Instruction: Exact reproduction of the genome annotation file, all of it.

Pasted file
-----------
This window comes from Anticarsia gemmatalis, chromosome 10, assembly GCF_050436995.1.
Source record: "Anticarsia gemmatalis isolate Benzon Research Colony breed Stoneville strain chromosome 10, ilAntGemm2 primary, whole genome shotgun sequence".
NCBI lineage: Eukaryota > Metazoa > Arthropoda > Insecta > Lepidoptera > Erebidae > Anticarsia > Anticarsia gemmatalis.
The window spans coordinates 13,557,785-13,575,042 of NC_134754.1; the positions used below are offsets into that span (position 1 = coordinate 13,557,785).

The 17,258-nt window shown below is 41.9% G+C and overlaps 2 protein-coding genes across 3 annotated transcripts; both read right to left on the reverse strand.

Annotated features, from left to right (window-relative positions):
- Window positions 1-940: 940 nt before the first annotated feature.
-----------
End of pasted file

This window comes from Anticarsia gemmatalis, chromosome 10, assembly GCF_050436995.1.
Source record: "Anticarsia gemmatalis isolate Benzon Research Colony breed Stoneville strain chromosome 10, ilAntGemm2 primary, whole genome shotgun sequence".
NCBI lineage: Eukaryota > Metazoa > Arthropoda > Insecta > Lepidoptera > Erebidae > Anticarsia > Anticarsia gemmatalis.
The window spans coordinates 13,557,785-13,575,042 of NC_134754.1; the positions used below are offsets into that span (position 1 = coordinate 13,557,785).

The 17,258-nt window shown below is 41.9% G+C and overlaps 2 protein-coding genes across 3 annotated transcripts; both read right to left on the reverse strand.

Annotated features, from left to right (window-relative positions):
- Window positions 1-940: 940 nt before the first annotated feature.